In June of 1806, a 26-year-old Scottish man signed on to work for the Hudson’s Bay Company in Canada. John Fubbister was from the parish of St Andrews in the Orkney Islands and soon became known around Fort Albany as The Orkney Lad.
Working as an agent, Fubbister paddled his canoe up-river to deliver supplies to remote fur-trading outposts. He was small, but he worked hard under harsh conditions, and within a year he earned a pay raise for performing his duties “willingly and well.”
In 1807, Fubbister was assigned to a brigade under the command of Hugh Heney. That summer, they canoed and portaged 1,800 miles from Fort Albany to the Red River near Pembina.
What nobody knew was that John Fubbister was actually a woman named Isabel Gunn. The other thing they didn’t know was that – during the trek – she was four months pregnant.
Back in Scotland, Isabel had had an affair with a man named John Scarth, from Firth. When Scarth signed on with the Hudson’s Bay Company, Isabel did, too. Some say she didn’t want to be separated from Scarth. Others believe it was because she was poor and had only two other options: get married or be a domestic servant. Whichever the case, women weren’t allowed in the company, so she disguised herself as a man.
Isabel and Scarth kept their affair hidden for a year, but then she became pregnant. She kept on working, though, and by fall, the colder weather allowed bulkier clothing to hide her condition.
Isabel went into labor on December 29th, 1807. The head of the Pembina post at that time was Alexander Henry. Presenting herself as John Fubbister, Isabel went to Henry’s house and asked him to let her sit by his fire, because she wasn’t feeling well. Henry was puzzled by the Orkney Lad’s behavior but agreed and went upstairs to his room.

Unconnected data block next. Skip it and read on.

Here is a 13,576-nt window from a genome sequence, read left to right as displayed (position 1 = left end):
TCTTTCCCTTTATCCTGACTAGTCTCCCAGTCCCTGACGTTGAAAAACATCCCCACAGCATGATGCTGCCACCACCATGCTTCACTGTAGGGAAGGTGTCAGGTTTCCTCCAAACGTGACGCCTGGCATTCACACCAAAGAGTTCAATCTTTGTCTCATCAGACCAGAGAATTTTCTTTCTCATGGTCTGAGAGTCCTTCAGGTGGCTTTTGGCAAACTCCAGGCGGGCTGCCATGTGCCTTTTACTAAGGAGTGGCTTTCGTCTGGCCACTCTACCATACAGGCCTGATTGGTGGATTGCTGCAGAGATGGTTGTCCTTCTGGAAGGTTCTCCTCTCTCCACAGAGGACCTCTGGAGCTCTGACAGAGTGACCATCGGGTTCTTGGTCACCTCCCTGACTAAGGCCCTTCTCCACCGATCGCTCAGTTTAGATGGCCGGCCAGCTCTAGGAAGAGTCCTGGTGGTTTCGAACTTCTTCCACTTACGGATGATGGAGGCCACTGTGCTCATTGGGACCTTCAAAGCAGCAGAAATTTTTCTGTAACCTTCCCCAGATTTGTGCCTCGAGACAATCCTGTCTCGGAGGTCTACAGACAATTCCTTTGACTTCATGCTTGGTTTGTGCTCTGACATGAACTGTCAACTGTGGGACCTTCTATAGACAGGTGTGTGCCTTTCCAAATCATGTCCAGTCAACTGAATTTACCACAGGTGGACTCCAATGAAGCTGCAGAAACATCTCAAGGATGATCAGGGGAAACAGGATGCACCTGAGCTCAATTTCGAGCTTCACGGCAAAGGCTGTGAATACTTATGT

In his journal, Mr. Henry later wrote, “I returned to my room, where I had not been long before he sent one of my own people, requesting the favour of speaking with me. Accordingly, I stepped down to him, and was much surprised to find him extended on the hearth, uttering dreadful lamentations; he stretched out his hands towards me, and in piteous tones begged me to be kind to a poor, helpless, abandoned wretch, who was not of the sex I had supposed, but an unfortunate Orkney girl, pregnant and actually in childbirth.”
And so it was that one John Fubbister gave birth 196 years ago, today. Isabel Gunn had not only made history by being the first European woman in Canada, but also by giving birth to the first European child born in North Dakota.
Isabel and her baby, James, were sent back to Albany in the spring, but the only work she could get there was as a nurse and washerwoman. In 1809, she sailed back to Orkney where, it is said, she died a pauper in 1861 at the age of 90.
Dakota Datebook written by Merry Helm